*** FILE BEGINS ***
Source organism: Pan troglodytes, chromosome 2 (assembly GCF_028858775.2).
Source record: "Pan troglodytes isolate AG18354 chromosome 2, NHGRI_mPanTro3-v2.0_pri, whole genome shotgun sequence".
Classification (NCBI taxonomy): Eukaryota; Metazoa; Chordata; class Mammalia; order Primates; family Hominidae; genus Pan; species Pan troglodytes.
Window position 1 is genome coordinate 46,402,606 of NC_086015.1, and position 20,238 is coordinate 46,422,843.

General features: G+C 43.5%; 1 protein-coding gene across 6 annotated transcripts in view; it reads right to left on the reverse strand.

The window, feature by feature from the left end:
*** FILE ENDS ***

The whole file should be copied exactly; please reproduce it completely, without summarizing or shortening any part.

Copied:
Source organism: Pan troglodytes, chromosome 2 (assembly GCF_028858775.2).
Source record: "Pan troglodytes isolate AG18354 chromosome 2, NHGRI_mPanTro3-v2.0_pri, whole genome shotgun sequence".
Classification (NCBI taxonomy): Eukaryota; Metazoa; Chordata; class Mammalia; order Primates; family Hominidae; genus Pan; species Pan troglodytes.
Window position 1 is genome coordinate 46,402,606 of NC_086015.1, and position 20,238 is coordinate 46,422,843.

General features: G+C 43.5%; 1 protein-coding gene across 6 annotated transcripts in view; it reads right to left on the reverse strand.

The window, feature by feature from the left end: